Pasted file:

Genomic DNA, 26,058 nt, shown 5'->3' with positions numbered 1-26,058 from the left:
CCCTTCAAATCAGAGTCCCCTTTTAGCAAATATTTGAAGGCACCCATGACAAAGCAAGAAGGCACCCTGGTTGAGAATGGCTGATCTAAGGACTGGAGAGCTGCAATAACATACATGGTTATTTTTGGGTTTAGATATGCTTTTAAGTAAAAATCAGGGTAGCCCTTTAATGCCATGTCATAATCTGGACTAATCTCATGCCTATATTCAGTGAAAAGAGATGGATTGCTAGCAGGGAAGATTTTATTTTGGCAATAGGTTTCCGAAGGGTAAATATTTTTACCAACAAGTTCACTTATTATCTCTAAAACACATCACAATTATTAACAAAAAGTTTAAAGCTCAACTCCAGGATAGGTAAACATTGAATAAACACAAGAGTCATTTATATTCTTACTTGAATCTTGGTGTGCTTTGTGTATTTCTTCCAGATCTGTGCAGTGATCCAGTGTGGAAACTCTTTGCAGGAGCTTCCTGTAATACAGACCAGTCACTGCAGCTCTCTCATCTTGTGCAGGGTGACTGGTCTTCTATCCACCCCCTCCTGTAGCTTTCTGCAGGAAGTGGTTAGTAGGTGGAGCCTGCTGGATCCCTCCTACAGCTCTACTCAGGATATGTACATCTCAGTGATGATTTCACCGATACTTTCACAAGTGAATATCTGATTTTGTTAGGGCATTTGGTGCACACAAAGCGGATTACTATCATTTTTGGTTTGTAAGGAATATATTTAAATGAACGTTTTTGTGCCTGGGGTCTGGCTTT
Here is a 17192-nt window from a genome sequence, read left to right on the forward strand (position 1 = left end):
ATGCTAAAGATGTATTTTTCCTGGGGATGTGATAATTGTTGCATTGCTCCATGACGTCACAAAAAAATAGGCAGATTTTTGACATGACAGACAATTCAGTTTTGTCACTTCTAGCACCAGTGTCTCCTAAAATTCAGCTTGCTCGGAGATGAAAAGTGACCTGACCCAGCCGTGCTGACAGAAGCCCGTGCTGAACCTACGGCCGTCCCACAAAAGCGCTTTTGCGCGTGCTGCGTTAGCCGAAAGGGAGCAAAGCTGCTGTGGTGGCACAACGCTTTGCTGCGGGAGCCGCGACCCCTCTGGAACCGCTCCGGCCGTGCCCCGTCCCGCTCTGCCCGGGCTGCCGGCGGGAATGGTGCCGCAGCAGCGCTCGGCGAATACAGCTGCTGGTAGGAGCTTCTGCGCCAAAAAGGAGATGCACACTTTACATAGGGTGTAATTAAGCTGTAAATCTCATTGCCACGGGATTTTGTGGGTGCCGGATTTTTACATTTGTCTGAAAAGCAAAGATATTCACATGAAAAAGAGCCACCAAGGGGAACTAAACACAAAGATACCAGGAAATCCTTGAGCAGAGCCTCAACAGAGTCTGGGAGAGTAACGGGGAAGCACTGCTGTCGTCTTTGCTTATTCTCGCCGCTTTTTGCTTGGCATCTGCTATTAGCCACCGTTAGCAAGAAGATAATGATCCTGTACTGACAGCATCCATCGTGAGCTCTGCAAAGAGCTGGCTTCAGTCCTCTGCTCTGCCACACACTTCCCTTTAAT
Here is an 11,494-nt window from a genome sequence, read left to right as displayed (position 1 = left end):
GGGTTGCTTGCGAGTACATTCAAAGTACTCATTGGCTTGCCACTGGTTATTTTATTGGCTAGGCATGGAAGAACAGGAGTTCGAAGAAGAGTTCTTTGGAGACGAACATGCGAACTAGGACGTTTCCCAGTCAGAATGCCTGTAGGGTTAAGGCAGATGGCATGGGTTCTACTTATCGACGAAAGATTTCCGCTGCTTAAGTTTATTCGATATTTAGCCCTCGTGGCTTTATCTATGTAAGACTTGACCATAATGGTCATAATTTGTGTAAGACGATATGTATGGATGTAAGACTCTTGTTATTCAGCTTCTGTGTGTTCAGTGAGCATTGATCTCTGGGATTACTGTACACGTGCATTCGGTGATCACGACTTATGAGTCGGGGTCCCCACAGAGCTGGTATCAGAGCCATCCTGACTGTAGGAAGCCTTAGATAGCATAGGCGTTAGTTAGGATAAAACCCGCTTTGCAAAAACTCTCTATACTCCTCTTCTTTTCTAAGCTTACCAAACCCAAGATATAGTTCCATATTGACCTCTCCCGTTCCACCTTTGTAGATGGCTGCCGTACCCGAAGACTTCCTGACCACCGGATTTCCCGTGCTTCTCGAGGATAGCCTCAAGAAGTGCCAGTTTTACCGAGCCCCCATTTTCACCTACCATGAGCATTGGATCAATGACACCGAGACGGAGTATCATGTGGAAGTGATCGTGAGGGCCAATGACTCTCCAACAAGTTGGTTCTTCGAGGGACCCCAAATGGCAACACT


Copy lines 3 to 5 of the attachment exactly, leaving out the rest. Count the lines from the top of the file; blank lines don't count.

Here is a 17192-nt window from a genome sequence, read left to right on the forward strand (position 1 = left end):
ATGCTAAAGATGTATTTTTCCTGGGGATGTGATAATTGTTGCATTGCTCCATGACGTCACAAAAAAATAGGCAGATTTTTGACATGACAGACAATTCAGTTTTGTCACTTCTAGCACCAGTGTCTCCTAAAATTCAGCTTGCTCGGAGATGAAAAGTGACCTGACCCAGCCGTGCTGACAGAAGCCCGTGCTGAACCTACGGCCGTCCCACAAAAGCGCTTTTGCGCGTGCTGCGTTAGCCGAAAGGGAGCAAAGCTGCTGTGGTGGCACAACGCTTTGCTGCGGGAGCCGCGACCCCTCTGGAACCGCTCCGGCCGTGCCCCGTCCCGCTCTGCCCGGGCTGCCGGCGGGAATGGTGCCGCAGCAGCGCTCGGCGAATACAGCTGCTGGTAGGAGCTTCTGCGCCAAAAAGGAGATGCACACTTTACATAGGGTGTAATTAAGCTGTAAATCTCATTGCCACGGGATTTTGTGGGTGCCGGATTTTTACATTTGTCTGAAAAGCAAAGATATTCACATGAAAAAGAGCCACCAAGGGGAACTAAACACAAAGATACCAGGAAATCCTTGAGCAGAGCCTCAACAGAGTCTGGGAGAGTAACGGGGAAGCACTGCTGTCGTCTTTGCTTATTCTCGCCGCTTTTTGCTTGGCATCTGCTATTAGCCACCGTTAGCAAGAAGATAATGATCCTGTACTGACAGCATCCATCGTGAGCTCTGCAAAGAGCTGGCTTCAGTCCTCTGCTCTGCCACACACTTCCCTTTAAT
Here is an 11,494-nt window from a genome sequence, read left to right as displayed (position 1 = left end):